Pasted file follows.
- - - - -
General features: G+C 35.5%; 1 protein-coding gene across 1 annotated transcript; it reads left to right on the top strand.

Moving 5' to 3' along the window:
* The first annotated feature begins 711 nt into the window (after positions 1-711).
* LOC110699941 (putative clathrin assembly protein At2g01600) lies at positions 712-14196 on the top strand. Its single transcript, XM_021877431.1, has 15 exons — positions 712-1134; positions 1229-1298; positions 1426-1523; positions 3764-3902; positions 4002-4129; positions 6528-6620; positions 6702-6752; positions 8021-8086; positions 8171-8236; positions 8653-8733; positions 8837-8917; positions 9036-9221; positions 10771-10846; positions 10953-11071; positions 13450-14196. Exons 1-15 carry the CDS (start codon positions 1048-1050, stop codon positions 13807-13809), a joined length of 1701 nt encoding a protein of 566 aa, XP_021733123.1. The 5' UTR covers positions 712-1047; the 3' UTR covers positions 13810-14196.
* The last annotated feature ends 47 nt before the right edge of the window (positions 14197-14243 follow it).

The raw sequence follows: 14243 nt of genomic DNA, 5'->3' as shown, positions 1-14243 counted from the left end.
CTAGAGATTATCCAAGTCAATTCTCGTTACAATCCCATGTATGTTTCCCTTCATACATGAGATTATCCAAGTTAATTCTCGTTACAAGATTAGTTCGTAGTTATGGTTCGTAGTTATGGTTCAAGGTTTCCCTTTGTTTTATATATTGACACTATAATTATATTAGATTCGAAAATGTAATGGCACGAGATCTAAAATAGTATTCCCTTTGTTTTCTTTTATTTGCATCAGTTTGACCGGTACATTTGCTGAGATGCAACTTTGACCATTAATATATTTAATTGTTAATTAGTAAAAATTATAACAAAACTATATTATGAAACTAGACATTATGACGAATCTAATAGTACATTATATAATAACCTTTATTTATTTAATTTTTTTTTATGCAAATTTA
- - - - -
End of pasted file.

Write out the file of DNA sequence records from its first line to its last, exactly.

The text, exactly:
General features: G+C 35.5%; 1 protein-coding gene across 1 annotated transcript; it reads left to right on the top strand.

Moving 5' to 3' along the window:
* The first annotated feature begins 711 nt into the window (after positions 1-711).
* LOC110699941 (putative clathrin assembly protein At2g01600) lies at positions 712-14196 on the top strand. Its single transcript, XM_021877431.1, has 15 exons — positions 712-1134; positions 1229-1298; positions 1426-1523; positions 3764-3902; positions 4002-4129; positions 6528-6620; positions 6702-6752; positions 8021-8086; positions 8171-8236; positions 8653-8733; positions 8837-8917; positions 9036-9221; positions 10771-10846; positions 10953-11071; positions 13450-14196. Exons 1-15 carry the CDS (start codon positions 1048-1050, stop codon positions 13807-13809), a joined length of 1701 nt encoding a protein of 566 aa, XP_021733123.1. The 5' UTR covers positions 712-1047; the 3' UTR covers positions 13810-14196.
* The last annotated feature ends 47 nt before the right edge of the window (positions 14197-14243 follow it).

The raw sequence follows: 14243 nt of genomic DNA, 5'->3' as shown, positions 1-14243 counted from the left end.
CTAGAGATTATCCAAGTCAATTCTCGTTACAATCCCATGTATGTTTCCCTTCATACATGAGATTATCCAAGTTAATTCTCGTTACAAGATTAGTTCGTAGTTATGGTTCGTAGTTATGGTTCAAGGTTTCCCTTTGTTTTATATATTGACACTATAATTATATTAGATTCGAAAATGTAATGGCACGAGATCTAAAATAGTATTCCCTTTGTTTTCTTTTATTTGCATCAGTTTGACCGGTACATTTGCTGAGATGCAACTTTGACCATTAATATATTTAATTGTTAATTAGTAAAAATTATAACAAAACTATATTATGAAACTAGACATTATGACGAATCTAATAGTACATTATATAATAACCTTTATTTATTTAATTTTTTTTTATGCAAATTTA